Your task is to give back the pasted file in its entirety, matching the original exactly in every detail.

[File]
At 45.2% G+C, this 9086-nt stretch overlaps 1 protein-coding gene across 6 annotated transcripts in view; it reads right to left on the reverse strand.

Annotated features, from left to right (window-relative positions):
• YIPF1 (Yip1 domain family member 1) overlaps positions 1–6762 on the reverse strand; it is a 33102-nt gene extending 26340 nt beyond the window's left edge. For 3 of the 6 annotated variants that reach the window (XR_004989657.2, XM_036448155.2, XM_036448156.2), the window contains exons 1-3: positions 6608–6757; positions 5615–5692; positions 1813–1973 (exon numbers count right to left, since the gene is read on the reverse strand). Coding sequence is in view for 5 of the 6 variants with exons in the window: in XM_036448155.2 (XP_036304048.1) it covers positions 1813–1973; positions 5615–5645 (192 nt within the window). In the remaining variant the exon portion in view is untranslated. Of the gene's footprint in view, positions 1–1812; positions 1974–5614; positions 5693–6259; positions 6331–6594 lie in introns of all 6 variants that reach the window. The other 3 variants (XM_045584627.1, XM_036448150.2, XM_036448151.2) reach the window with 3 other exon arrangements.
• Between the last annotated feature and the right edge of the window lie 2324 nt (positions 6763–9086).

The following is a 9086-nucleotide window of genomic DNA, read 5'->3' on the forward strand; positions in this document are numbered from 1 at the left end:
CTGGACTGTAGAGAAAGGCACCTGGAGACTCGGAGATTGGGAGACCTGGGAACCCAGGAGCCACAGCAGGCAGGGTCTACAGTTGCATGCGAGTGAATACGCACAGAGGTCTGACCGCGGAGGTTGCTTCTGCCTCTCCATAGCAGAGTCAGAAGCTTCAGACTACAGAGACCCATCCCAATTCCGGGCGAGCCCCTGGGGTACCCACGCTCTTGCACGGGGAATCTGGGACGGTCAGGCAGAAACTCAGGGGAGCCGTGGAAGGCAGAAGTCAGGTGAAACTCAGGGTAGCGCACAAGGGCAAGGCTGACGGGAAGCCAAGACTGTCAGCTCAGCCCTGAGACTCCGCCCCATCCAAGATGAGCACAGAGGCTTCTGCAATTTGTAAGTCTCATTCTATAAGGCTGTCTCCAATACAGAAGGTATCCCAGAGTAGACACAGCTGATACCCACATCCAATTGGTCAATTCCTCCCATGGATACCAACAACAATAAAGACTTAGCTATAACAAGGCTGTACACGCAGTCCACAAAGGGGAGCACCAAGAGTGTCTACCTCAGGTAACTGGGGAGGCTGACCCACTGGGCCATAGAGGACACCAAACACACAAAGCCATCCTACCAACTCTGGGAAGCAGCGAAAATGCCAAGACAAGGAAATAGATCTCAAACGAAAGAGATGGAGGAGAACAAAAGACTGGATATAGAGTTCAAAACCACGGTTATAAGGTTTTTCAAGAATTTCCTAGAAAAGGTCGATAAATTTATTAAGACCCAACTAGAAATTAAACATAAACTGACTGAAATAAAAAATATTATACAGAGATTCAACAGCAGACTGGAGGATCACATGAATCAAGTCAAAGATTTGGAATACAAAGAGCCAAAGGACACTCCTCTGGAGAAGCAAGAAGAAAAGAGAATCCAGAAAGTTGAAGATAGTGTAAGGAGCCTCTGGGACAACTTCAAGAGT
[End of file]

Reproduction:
At 45.2% G+C, this 9086-nt stretch overlaps 1 protein-coding gene across 6 annotated transcripts in view; it reads right to left on the reverse strand.

Annotated features, from left to right (window-relative positions):
• YIPF1 (Yip1 domain family member 1) overlaps positions 1–6762 on the reverse strand; it is a 33102-nt gene extending 26340 nt beyond the window's left edge. For 3 of the 6 annotated variants that reach the window (XR_004989657.2, XM_036448155.2, XM_036448156.2), the window contains exons 1-3: positions 6608–6757; positions 5615–5692; positions 1813–1973 (exon numbers count right to left, since the gene is read on the reverse strand). Coding sequence is in view for 5 of the 6 variants with exons in the window: in XM_036448155.2 (XP_036304048.1) it covers positions 1813–1973; positions 5615–5645 (192 nt within the window). In the remaining variant the exon portion in view is untranslated. Of the gene's footprint in view, positions 1–1812; positions 1974–5614; positions 5693–6259; positions 6331–6594 lie in introns of all 6 variants that reach the window. The other 3 variants (XM_045584627.1, XM_036448150.2, XM_036448151.2) reach the window with 3 other exon arrangements.
• Between the last annotated feature and the right edge of the window lie 2324 nt (positions 6763–9086).

The following is a 9086-nucleotide window of genomic DNA, read 5'->3' on the forward strand; positions in this document are numbered from 1 at the left end:
CTGGACTGTAGAGAAAGGCACCTGGAGACTCGGAGATTGGGAGACCTGGGAACCCAGGAGCCACAGCAGGCAGGGTCTACAGTTGCATGCGAGTGAATACGCACAGAGGTCTGACCGCGGAGGTTGCTTCTGCCTCTCCATAGCAGAGTCAGAAGCTTCAGACTACAGAGACCCATCCCAATTCCGGGCGAGCCCCTGGGGTACCCACGCTCTTGCACGGGGAATCTGGGACGGTCAGGCAGAAACTCAGGGGAGCCGTGGAAGGCAGAAGTCAGGTGAAACTCAGGGTAGCGCACAAGGGCAAGGCTGACGGGAAGCCAAGACTGTCAGCTCAGCCCTGAGACTCCGCCCCATCCAAGATGAGCACAGAGGCTTCTGCAATTTGTAAGTCTCATTCTATAAGGCTGTCTCCAATACAGAAGGTATCCCAGAGTAGACACAGCTGATACCCACATCCAATTGGTCAATTCCTCCCATGGATACCAACAACAATAAAGACTTAGCTATAACAAGGCTGTACACGCAGTCCACAAAGGGGAGCACCAAGAGTGTCTACCTCAGGTAACTGGGGAGGCTGACCCACTGGGCCATAGAGGACACCAAACACACAAAGCCATCCTACCAACTCTGGGAAGCAGCGAAAATGCCAAGACAAGGAAATAGATCTCAAACGAAAGAGATGGAGGAGAACAAAAGACTGGATATAGAGTTCAAAACCACGGTTATAAGGTTTTTCAAGAATTTCCTAGAAAAGGTCGATAAATTTATTAAGACCCAACTAGAAATTAAACATAAACTGACTGAAATAAAAAATATTATACAGAGATTCAACAGCAGACTGGAGGATCACATGAATCAAGTCAAAGATTTGGAATACAAAGAGCCAAAGGACACTCCTCTGGAGAAGCAAGAAGAAAAGAGAATCCAGAAAGTTGAAGATAGTGTAAGGAGCCTCTGGGACAACTTCAAGAGT